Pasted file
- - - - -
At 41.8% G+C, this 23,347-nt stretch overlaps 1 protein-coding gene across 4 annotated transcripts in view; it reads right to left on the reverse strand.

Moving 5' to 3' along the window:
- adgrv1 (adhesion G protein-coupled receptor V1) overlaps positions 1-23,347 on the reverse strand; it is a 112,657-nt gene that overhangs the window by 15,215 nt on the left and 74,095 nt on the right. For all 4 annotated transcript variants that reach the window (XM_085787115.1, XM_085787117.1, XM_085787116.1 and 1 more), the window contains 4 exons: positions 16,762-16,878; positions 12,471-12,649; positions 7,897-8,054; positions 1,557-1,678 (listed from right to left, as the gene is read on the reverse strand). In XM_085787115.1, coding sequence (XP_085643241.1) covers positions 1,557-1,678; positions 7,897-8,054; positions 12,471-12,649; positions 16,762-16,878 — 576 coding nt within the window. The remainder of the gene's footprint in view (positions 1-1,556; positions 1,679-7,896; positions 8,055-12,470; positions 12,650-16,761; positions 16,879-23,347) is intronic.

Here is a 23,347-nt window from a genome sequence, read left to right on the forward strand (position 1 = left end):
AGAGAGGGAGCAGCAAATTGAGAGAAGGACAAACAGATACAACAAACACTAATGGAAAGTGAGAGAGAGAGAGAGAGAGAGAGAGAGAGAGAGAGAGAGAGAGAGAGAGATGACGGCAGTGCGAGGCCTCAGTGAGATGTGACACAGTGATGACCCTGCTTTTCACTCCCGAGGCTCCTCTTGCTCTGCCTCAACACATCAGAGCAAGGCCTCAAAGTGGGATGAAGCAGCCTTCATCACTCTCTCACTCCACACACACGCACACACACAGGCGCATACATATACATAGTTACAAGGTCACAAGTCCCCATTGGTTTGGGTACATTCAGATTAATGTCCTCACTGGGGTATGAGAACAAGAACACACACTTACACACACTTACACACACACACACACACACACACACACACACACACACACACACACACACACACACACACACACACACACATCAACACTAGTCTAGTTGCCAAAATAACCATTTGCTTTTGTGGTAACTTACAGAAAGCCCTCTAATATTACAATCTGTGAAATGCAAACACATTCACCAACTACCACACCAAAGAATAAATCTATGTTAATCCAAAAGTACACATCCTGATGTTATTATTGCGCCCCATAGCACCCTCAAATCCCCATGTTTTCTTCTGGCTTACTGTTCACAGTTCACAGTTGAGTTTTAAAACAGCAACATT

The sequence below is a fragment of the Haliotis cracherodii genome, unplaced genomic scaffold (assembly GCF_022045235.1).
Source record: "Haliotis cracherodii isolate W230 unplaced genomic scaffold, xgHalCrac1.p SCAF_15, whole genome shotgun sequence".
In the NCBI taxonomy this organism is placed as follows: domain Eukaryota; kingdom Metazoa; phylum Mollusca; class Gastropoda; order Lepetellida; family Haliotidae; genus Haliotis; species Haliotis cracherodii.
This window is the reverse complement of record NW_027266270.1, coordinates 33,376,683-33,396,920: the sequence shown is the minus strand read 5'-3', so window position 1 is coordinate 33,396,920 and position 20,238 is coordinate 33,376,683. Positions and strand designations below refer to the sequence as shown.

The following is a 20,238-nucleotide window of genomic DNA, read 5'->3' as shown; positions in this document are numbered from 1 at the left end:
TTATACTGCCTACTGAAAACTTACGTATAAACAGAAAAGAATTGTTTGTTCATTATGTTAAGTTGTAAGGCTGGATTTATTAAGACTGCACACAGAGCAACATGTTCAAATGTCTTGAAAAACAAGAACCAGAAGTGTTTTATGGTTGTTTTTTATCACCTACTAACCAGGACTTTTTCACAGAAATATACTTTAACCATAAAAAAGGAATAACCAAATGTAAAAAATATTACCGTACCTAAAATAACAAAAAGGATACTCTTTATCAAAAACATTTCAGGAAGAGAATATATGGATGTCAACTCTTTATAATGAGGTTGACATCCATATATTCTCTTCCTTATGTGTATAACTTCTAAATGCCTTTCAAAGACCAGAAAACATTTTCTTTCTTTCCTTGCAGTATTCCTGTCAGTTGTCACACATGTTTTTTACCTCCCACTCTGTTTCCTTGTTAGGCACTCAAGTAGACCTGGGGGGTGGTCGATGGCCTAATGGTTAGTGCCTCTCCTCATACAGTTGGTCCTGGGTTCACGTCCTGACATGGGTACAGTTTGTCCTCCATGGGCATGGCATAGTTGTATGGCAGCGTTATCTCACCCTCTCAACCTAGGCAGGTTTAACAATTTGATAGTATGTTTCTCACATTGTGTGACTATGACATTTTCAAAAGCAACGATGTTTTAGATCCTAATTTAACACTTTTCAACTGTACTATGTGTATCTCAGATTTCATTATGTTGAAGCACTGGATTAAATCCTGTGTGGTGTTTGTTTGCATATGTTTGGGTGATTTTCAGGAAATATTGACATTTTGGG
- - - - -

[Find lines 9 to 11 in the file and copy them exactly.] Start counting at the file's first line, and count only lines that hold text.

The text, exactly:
This window is the reverse complement of record NW_027266270.1, coordinates 33,376,683-33,396,920: the sequence shown is the minus strand read 5'-3', so window position 1 is coordinate 33,396,920 and position 20,238 is coordinate 33,376,683. Positions and strand designations below refer to the sequence as shown.

The following is a 20,238-nucleotide window of genomic DNA, read 5'->3' as shown; positions in this document are numbered from 1 at the left end:
TTATACTGCCTACTGAAAACTTACGTATAAACAGAAAAGAATTGTTTGTTCATTATGTTAAGTTGTAAGGCTGGATTTATTAAGACTGCACACAGAGCAACATGTTCAAATGTCTTGAAAAACAAGAACCAGAAGTGTTTTATGGTTGTTTTTTATCACCTACTAACCAGGACTTTTTCACAGAAATATACTTTAACCATAAAAAAGGAATAACCAAATGTAAAAAATATTACCGTACCTAAAATAACAAAAAGGATACTCTTTATCAAAAACATTTCAGGAAGAGAATATATGGATGTCAACTCTTTATAATGAGGTTGACATCCATATATTCTCTTCCTTATGTGTATAACTTCTAAATGCCTTTCAAAGACCAGAAAACATTTTCTTTCTTTCCTTGCAGTATTCCTGTCAGTTGTCACACATGTTTTTTACCTCCCACTCTGTTTCCTTGTTAGGCACTCAAGTAGACCTGGGGGGTGGTCGATGGCCTAATGGTTAGTGCCTCTCCTCATACAGTTGGTCCTGGGTTCACGTCCTGACATGGGTACAGTTTGTCCTCCATGGGCATGGCATAGTTGTATGGCAGCGTTATCTCACCCTCTCAACCTAGGCAGGTTTAACAATTTGATAGTATGTTTCTCACATTGTGTGACTATGACATTTTCAAAAGCAACGATGTTTTAGATCCTAATTTAACACTTTTCAACTGTACTATGTGTATCTCAGATTTCATTATGTTGAAGCACTGGATTAAATCCTGTGTGGTGTTTGTTTGCATATGTTTGGGTGATTTTCAGGAAATATTGACATTTTGGG